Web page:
A Scene from America & Me
Now: This year, this late spring, this lovely day of 1886, I celebrate my 67 years of living in an era as filled for me with joy and love, and my plunging immersion into Life as any I could hope to have. My reason for choosing a larger venue, for wishing more of the public to be included in this, my birthday peroration, is that I’ve had indications – both from my aforementioned mood and from Nature – that my life might end at any moment. I recognize these signs, accept them and confront them. I refuse to believe that they come tinged with any holy divination. Believing as I do in all the Gods that the human mind over the millennia has been capable of creating, you’ll be amazed to know that I am NOT guilty of the greatest human conceit: that whichever God you choose to be your own is therefore exclusively obligated to reciprocate your interest.
I’ll deal with death as with everything else in my life: by embracing it, knowing it close, feeling every inch of it, making it my lover. Be assured that I’ll do all in my power to prevent it from happening here tonight… although wouldn’t that be electrifying drama?
It was Nature that galvanized me to bring about this, our vital meeting. One’s Gods are chosen and encrusted tortuously by one’s hopes; but Nature, ever emanating in infinite variety, simply cannot be denied. Last August, in my adopted town of Camden, New Jersey, a cyclone tore through close to my house on Mickle Street. I’d bought it barely a year before, the only house I’ve ever owned. The sky went suddenly black, and the whirling force of the twistering wind – some called it a “tournahdo” – cut a path through buildings right nearby, and left them torn and battered down on top of those unfortunate to have been trapped inside. As if that weren’t enough of Nature’s alarums, a giant blinding fireball careered o’erhead, rivaling the sun and moving faster than a comet, only to disappear in those roaring winds that blew the clouds to shreds, giving way to sickly light sifting through thick dust and cries of the survivors. I could hear them, I, cowering in terror and confusion in my rocking chair, unable to use my stick to move — as if some safety even existed had the phenomena chosen Mickle Street, and thus, in the instant, snuffed out my possibility to understand: the warning.
In an instant, that wild wind and fire made clear to me that my dedication to my book’s revelation had fallen into the languid torpor of petty fame. In spite of all my endless, exhausting efforts to seize the public by its unwilling throat, I had fluffed it. My book, that is as much Me as what you see standing here before you, a book that is about the people themselves, about America, I was allowing to slip away without reaching enough of you, cramming every American life with those gluts of truth that allow your very survival! At my age, I have no time to retire, a synonym for dying!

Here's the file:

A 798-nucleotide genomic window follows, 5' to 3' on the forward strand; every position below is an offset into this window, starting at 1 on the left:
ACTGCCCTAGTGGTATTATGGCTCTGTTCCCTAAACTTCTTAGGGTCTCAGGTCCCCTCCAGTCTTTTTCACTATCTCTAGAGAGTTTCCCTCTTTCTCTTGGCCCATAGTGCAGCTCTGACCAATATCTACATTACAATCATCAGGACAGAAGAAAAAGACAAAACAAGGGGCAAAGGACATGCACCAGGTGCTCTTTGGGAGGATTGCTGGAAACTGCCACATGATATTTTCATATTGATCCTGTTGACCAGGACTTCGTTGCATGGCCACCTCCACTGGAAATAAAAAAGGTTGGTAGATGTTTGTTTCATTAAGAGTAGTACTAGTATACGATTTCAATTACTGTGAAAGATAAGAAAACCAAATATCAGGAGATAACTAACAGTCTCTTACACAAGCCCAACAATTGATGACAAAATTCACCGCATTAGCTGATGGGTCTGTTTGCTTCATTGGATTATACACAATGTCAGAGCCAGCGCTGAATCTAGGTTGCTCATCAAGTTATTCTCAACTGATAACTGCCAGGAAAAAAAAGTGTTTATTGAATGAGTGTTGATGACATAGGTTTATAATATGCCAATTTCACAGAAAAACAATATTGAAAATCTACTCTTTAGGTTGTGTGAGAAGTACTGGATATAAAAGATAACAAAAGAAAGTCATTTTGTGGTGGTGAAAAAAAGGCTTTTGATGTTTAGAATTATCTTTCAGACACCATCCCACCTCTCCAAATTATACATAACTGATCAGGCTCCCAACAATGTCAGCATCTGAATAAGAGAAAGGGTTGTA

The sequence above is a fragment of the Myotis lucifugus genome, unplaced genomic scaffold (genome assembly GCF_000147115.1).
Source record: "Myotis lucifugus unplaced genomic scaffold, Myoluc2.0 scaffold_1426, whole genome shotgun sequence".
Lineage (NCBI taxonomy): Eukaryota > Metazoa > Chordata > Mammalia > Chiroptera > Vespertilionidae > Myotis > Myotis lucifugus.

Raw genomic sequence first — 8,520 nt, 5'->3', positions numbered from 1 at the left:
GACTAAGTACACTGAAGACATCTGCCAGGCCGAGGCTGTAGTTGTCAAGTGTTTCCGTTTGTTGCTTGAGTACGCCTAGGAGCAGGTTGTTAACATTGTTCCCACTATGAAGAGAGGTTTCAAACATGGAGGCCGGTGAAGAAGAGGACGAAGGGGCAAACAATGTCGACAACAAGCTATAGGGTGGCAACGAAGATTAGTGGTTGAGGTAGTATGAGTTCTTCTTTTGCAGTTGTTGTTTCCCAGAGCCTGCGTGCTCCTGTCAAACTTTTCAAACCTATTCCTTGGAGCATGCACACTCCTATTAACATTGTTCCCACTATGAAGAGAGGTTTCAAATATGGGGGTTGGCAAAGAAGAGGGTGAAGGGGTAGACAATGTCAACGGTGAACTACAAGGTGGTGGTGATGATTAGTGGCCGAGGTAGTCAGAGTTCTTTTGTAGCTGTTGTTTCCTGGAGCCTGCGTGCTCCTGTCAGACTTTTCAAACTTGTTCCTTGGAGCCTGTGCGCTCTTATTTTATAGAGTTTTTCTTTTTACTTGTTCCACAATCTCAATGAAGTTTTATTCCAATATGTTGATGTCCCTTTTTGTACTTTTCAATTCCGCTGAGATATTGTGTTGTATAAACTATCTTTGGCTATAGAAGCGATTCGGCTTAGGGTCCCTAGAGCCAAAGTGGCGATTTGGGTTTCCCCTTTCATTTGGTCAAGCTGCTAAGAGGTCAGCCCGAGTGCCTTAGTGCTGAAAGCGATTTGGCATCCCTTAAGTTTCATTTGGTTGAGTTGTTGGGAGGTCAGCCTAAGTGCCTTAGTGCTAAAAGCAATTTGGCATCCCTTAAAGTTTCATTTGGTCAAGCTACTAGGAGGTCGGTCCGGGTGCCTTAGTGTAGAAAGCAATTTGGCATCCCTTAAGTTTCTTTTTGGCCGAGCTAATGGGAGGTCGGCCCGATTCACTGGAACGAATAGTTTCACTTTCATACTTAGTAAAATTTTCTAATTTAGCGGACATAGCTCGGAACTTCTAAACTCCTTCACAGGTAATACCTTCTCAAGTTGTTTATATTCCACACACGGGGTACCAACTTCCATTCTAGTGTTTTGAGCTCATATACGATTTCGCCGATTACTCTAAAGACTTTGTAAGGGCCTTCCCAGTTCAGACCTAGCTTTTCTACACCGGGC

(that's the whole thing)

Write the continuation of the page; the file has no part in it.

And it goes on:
In spite of the ever-expanding editions of the book thus far, in spite of my recent, lame, pathetic “myth,” in spite of the book being banned in Boston! – it hasn’t reached you, my fellow life-dwellers, with how I came to embrace and penetrate you and the nation, and how I want you and the nation to embrace and penetrate me! I sang it loud in the preface of the first edition of Leaves of Grass back in 1855. You’ve read it, you remember: “The proof of a poet is that his country absorbs him as affectionately as he has absorbed it.” Of course you remember! If not, a friend outside has copies…
After Nature’s clear goading that day, I instantly determined yet again to pursue that national affection. I set forth to arrange for this more-public birthday discourse, one that henceforth I will give to any gathering until I drop, May 31st or no! As it is my birthday, I’m inclined – as much for me as for you – to remember, to reveal, to reevaluate with you – certain incidents that may be the cause of that relentless public resistance. We will move backwards in Time-chunks, to the very creation of my book – as I do incessantly in the dark hours. But I immediately renounce any scholar or critic among you who might decide to regurgitate a tendentious analysis of what is revealed here tonight. Also, I’m allowed to leave out what I choose to leave out. After all, we wish to be remembered,… as we wish to be remembered.
I thus reject the luxury of the cowardly, alibi of age, “But it’s too late in life to reassess! Accept what is!” Never will I! My purpose is still palpable! I feel that once again, Leaves of Grass has been set aside. You must reconsider it. I must examine – tonight – why I haven’t reached you, to convince you that All is One, that your ignoring the rudimentary truth of cosmic unity that my book describes will result in the destruction of the All! Therefore prepare, dearest and beloved public, to have your throat seized!